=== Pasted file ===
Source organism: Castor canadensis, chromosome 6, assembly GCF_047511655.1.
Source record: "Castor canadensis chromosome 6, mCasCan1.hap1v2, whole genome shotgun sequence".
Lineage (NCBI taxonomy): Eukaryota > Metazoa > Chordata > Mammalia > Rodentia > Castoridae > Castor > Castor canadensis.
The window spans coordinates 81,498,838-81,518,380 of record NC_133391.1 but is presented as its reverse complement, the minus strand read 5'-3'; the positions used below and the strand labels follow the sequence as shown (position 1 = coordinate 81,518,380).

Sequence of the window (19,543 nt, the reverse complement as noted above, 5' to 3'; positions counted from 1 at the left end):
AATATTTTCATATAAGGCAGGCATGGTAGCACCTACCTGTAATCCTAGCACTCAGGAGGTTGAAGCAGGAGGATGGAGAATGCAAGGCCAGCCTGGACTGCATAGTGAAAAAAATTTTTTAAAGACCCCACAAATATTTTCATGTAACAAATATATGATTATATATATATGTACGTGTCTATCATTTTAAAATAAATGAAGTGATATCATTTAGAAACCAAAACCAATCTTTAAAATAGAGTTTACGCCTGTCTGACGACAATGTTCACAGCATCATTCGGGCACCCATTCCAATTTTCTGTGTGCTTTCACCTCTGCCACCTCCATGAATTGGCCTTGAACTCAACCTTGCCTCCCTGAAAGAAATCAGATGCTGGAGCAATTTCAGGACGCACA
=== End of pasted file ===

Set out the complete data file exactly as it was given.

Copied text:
Source organism: Castor canadensis, chromosome 6, assembly GCF_047511655.1.
Source record: "Castor canadensis chromosome 6, mCasCan1.hap1v2, whole genome shotgun sequence".
Lineage (NCBI taxonomy): Eukaryota > Metazoa > Chordata > Mammalia > Rodentia > Castoridae > Castor > Castor canadensis.
The window spans coordinates 81,498,838-81,518,380 of record NC_133391.1 but is presented as its reverse complement, the minus strand read 5'-3'; the positions used below and the strand labels follow the sequence as shown (position 1 = coordinate 81,518,380).

Sequence of the window (19,543 nt, the reverse complement as noted above, 5' to 3'; positions counted from 1 at the left end):
AATATTTTCATATAAGGCAGGCATGGTAGCACCTACCTGTAATCCTAGCACTCAGGAGGTTGAAGCAGGAGGATGGAGAATGCAAGGCCAGCCTGGACTGCATAGTGAAAAAAATTTTTTAAAGACCCCACAAATATTTTCATGTAACAAATATATGATTATATATATATGTACGTGTCTATCATTTTAAAATAAATGAAGTGATATCATTTAGAAACCAAAACCAATCTTTAAAATAGAGTTTACGCCTGTCTGACGACAATGTTCACAGCATCATTCGGGCACCCATTCCAATTTTCTGTGTGCTTTCACCTCTGCCACCTCCATGAATTGGCCTTGAACTCAACCTTGCCTCCCTGAAAGAAATCAGATGCTGGAGCAATTTCAGGACGCACA